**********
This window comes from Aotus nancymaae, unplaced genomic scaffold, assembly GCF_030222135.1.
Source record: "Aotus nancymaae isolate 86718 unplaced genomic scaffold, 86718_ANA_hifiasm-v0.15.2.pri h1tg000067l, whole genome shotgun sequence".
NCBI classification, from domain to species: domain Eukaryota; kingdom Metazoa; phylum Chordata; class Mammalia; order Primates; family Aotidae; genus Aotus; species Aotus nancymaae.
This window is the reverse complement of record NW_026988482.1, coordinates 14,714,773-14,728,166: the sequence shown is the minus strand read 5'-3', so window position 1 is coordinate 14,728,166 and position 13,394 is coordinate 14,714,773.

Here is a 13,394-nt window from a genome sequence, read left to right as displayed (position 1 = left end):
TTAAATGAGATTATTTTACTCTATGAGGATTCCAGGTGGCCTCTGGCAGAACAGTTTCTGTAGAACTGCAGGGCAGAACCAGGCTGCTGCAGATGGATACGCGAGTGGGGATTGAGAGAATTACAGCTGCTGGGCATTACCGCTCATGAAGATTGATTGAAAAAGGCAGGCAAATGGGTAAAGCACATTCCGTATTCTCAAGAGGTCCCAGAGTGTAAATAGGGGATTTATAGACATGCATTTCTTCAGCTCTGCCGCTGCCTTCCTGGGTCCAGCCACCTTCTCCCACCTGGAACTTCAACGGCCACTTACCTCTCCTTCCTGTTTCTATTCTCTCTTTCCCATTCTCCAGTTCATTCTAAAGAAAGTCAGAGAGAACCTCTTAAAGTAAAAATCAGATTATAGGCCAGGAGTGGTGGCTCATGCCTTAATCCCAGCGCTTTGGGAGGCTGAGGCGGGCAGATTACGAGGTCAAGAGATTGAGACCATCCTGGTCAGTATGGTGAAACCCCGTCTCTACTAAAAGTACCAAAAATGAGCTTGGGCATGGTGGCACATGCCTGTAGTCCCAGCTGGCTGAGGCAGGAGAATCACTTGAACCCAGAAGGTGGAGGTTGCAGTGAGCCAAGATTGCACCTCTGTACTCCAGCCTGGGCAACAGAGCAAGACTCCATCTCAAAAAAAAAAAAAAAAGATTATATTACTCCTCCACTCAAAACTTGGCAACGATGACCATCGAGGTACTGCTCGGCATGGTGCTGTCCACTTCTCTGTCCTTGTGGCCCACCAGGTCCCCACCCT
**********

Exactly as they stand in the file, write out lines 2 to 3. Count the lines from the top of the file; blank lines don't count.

Source record: "Aotus nancymaae isolate 86718 unplaced genomic scaffold, 86718_ANA_hifiasm-v0.15.2.pri h1tg000067l, whole genome shotgun sequence".
NCBI classification, from domain to species: domain Eukaryota; kingdom Metazoa; phylum Chordata; class Mammalia; order Primates; family Aotidae; genus Aotus; species Aotus nancymaae.